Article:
The University of Iowa’s Special Collections posted some photos from their copy of Alice’s Adventures in Wonderland, illustrated by Salvador Dali. I had no idea this existed, definitely going to need to see a copy of it at some point. You can see the illustrations on Retronaut, but there’s something to be said for seeing them in the original context.
The Alice 100
The Alice 100 collection at UBC contains hundreds of editions of the Alice in Wonderland, as parodies, film productions, stills and other works by Caroll. This article discusses the collection, and the variety of artwork that it has inspired over the years.
In other Alice related news, the British Library has made the first edition of Alice’s Adventures Under Ground available in its entirety, and there’s a version of Alice for the iPad.
Alice as mathematical satire
The absurdity in Alice in Wonderland is often attributed to drugs or a dark trip into the subconscious. For her PhD work, Melanie Bayley examined some of the most popular scenes from a mathematical perspective, which is summed up in Alice’s adventures in algebra. Charles Dodgson (aka Lewis Caroll) was a rather conservative mathematician, who disagreed with many of the new mathematical theories emerging during the 19th century.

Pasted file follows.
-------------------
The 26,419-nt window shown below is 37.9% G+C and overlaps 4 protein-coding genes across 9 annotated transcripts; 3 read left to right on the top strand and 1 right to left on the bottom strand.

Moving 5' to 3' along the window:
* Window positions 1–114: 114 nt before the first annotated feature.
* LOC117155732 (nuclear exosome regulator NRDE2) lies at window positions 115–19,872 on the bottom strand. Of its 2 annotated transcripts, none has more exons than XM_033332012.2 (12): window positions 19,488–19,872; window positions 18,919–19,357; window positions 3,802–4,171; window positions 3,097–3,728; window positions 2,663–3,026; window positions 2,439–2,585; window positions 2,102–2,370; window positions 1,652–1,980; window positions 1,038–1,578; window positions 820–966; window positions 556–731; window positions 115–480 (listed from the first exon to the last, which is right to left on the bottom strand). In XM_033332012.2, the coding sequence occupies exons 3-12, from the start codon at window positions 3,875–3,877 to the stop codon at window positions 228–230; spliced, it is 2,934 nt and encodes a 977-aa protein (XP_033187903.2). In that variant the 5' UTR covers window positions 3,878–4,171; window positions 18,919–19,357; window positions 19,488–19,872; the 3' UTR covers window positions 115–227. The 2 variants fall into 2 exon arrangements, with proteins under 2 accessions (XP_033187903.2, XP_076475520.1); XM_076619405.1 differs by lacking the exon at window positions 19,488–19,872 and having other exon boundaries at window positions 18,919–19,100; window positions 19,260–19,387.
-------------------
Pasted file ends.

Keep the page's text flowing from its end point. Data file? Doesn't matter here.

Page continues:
The madness of Wonderland, I believe, reflects Dodgson’s views on the dangers of this new symbolic algebra. Alice has moved from a rational world to a land where even numbers behave erratically.
I don’t imagine that Tim Burton’s new Alice in Wonderland will delve too deeply into mathematical theory.